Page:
"My head is one big garbage can where everything is jumbled around," Polish-born film actor Klaus Kinski once said. No shit? It happens to the best of us--even Kinski, the Seattle rock band that takes its name from the garbage-filled misogynist in question. The music our Kinski makes is inherently overwrought and cluttered, and, as a result, it serves this great function of overtaking the listener's senses, and clearing out some of the residual worm-rot.
Highly emotive and aggressive, the aural rushes Kinski generates are unlike those of any other band currently playing in Seattle. Kinski routinely stupefies audience members with its passion and overarching force. Showgoers love the band because Kinski is so energetically heightened--the kind of band you feel at the soles of your feet.
But that energy is not unfamiliar to anyone who has listened back through the last 30-some-odd years of rock and roll music. Take an obvious influence like the Velvet Underground, whose artful dissonance and emotional turmoil comes upon the listener like a fast-moving train and develops into something more immediate--a heavy blanket of fog in which a person feels drugged and pulled inside out. Or the mighty, psychedelic Pink Floyd, who created a thick, rarefied film of emotion and rendered the listener pleasantly psychotic (or "Comfortably Numb," as it were). Listening to Kinski, though, one hears so much of bands like Slowdive and Yo La Tengo, and even, believe it or not, Jane's Addiction, that it becomes clear: Kinski is still young.
Take track three of the band's brand-new Pacifico recording, Be Gentle with the Warm Turtles. It's just like a Yo La Tengo song, and a good one at that, like the revved-up version of "Big Day Coming," off of Painful. There's this crash of distortion on the Kinski song, though, that punctuates between verses (verses that happen to contain some of the only vocals on the record), demonstrating what makes Kinski unique in its appeal. The vacillation between moody, playful atmospherics, possessed of a dream-like quality, and violent charges of blissed-out guitar noise give the song a voice unique to Kinski. Track one is a warm, repetitive loop of pretty, effected guitar sound, and track two is an apocalyptic attention-grabber that calls to mind Jane's Addiction's "Summertime Rolls." Remember that song? It was an exercise in bravado through musical self-assertion, which practically eclipsed a decade of metal, raising the bar for metal's potential with a smirk and a single strum. Kinski could do that one day if its members keep their heads on right.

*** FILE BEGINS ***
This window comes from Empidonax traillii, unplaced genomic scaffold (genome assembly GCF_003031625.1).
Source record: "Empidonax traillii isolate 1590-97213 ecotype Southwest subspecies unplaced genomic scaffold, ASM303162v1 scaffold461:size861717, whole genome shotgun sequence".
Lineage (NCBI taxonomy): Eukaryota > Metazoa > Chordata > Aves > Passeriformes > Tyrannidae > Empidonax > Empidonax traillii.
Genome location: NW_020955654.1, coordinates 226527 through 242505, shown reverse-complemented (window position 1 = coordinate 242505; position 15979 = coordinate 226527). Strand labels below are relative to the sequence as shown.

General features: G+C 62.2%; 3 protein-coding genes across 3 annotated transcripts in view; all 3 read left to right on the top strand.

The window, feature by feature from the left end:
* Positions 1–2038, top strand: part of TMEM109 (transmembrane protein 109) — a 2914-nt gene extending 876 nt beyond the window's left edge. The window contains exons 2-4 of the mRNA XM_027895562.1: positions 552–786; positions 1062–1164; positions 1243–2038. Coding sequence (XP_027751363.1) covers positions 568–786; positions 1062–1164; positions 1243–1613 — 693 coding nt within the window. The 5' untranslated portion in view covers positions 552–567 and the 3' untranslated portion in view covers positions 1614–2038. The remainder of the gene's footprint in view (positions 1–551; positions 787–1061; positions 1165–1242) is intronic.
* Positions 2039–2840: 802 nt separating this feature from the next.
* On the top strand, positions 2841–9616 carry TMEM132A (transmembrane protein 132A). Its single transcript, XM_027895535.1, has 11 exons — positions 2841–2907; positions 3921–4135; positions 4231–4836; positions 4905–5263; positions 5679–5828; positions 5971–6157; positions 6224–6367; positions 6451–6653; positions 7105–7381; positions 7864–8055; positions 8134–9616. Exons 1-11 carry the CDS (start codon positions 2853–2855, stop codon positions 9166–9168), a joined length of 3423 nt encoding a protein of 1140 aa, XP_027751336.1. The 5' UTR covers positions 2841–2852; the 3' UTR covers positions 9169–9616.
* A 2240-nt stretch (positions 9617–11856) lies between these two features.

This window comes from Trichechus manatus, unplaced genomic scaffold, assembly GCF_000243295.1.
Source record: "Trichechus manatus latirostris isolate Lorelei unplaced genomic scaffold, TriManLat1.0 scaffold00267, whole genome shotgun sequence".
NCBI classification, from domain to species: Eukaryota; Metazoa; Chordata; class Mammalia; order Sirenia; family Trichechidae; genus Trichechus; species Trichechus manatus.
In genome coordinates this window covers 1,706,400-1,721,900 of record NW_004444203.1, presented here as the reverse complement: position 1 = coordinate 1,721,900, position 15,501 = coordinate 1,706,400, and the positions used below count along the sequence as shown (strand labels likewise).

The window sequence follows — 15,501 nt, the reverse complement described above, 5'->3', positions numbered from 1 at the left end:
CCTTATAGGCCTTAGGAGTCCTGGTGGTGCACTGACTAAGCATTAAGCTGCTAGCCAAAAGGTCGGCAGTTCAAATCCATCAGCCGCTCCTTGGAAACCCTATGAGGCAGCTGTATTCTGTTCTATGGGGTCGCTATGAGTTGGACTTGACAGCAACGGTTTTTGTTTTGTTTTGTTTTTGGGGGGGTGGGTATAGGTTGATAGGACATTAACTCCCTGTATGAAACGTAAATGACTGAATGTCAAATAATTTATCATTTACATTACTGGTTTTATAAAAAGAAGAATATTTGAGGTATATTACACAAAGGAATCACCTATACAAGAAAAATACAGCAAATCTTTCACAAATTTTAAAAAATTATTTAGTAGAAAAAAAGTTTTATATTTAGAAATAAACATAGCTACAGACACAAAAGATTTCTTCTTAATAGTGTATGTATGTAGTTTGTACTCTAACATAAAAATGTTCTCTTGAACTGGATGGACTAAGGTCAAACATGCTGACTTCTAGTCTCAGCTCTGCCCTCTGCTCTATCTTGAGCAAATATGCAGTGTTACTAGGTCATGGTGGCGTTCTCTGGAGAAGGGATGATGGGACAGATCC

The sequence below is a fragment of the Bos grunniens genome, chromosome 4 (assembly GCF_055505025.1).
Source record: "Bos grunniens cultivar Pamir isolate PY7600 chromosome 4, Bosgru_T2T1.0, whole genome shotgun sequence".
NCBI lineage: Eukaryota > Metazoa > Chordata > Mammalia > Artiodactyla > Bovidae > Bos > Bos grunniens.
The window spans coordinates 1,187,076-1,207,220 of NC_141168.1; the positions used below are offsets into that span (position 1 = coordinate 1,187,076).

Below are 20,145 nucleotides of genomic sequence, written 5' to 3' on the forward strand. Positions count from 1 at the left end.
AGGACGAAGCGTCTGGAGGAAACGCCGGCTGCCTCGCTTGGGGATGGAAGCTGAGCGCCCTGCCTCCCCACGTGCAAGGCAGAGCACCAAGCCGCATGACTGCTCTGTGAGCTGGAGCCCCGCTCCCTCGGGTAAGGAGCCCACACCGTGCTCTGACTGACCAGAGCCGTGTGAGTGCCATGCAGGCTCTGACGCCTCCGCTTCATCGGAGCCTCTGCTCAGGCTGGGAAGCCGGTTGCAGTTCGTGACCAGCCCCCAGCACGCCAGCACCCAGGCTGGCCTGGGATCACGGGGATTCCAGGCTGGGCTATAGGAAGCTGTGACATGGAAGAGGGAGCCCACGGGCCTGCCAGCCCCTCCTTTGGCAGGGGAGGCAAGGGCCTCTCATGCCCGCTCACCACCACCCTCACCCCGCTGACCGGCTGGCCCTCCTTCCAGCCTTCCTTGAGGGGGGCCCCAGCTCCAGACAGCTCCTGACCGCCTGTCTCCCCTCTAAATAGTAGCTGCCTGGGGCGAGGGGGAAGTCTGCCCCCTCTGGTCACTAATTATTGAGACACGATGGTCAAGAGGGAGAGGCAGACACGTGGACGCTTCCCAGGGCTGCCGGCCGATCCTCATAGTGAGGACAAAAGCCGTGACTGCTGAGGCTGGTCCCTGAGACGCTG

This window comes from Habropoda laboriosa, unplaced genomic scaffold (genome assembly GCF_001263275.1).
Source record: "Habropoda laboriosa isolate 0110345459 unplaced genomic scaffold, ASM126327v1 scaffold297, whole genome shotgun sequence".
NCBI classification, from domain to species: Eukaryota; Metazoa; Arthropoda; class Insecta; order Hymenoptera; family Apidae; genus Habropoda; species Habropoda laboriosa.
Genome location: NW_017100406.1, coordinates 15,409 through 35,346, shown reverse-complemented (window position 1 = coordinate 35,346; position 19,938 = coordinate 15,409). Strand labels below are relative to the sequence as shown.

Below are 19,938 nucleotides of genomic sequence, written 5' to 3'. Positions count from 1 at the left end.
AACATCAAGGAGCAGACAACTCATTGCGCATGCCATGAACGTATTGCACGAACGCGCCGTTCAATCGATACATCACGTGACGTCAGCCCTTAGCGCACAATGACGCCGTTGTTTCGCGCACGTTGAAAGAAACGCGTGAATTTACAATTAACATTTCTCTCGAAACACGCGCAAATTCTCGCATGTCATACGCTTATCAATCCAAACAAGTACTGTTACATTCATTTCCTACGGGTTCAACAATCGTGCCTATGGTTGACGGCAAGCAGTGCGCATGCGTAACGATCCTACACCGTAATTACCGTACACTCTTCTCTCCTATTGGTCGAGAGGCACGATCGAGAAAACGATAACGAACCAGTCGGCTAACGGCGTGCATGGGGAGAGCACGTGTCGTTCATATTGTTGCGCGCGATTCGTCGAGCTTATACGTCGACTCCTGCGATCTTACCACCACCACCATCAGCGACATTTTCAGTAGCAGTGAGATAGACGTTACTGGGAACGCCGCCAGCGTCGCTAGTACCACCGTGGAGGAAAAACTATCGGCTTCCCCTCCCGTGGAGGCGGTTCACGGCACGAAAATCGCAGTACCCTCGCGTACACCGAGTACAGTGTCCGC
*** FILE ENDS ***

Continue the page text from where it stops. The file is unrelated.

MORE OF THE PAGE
In terms of sheer grandeur, however, Kinski already intimates genius. At about 4:30 on track four, there's an epic moment where the guitar tracks climb and fall in dual octaves, leading into a vortex of feedback and jumbled notes that culminates in a breath of release--a moment of calm where the song gently lulls itself into completion. Like sex, right? Only the transitions are slightly askew, the movement is less instinctive than sex, and the piece doesn't settle as one might hope sex would. To say this is not a slight on the band's ability to write songs, but more an assertion that this is a band taking on a great deal more than what most of its Seattle peers are trying to pull off. When one considers that this is only Kinski's second album, and that Kinski is, as of now, still barely a blip on any sort of nationwide musical radar, one realizes that we have a potentially enormous band tucked away in our midst, one that is flirting with unrepentant artistry.
So, for today, it seems appropriate that Kinski is somewhat less realized and more self-aware than a Yo La Tengo or a Jane's Addiction. All that seems to be lacking in the band and Be Gentle with the Warm Turtles is an un-self-conscious resolve for resolution--that all-important, gut-level addiction to gaining momentum and riding it until the waves subside by virtue of necessity, as opposed to craft--that makes those two other bands vanguard in their respective genres.
Perhaps the most exciting thing about Kinski is the drumming. Few things in life are more satisfying than a drummer elegantly pound-ing the fuck out of his kit, beneath thick, omnipresent layers of distortion and delay. The album is resplendent with rolling fills and heavy hits. As the guitars create a raveling and unraveling knot of tension, and the bass takes root in being fundamentally cool and even, drummer Dave Weeks propels the band into a realm where the garbage in the listener's head is set alight.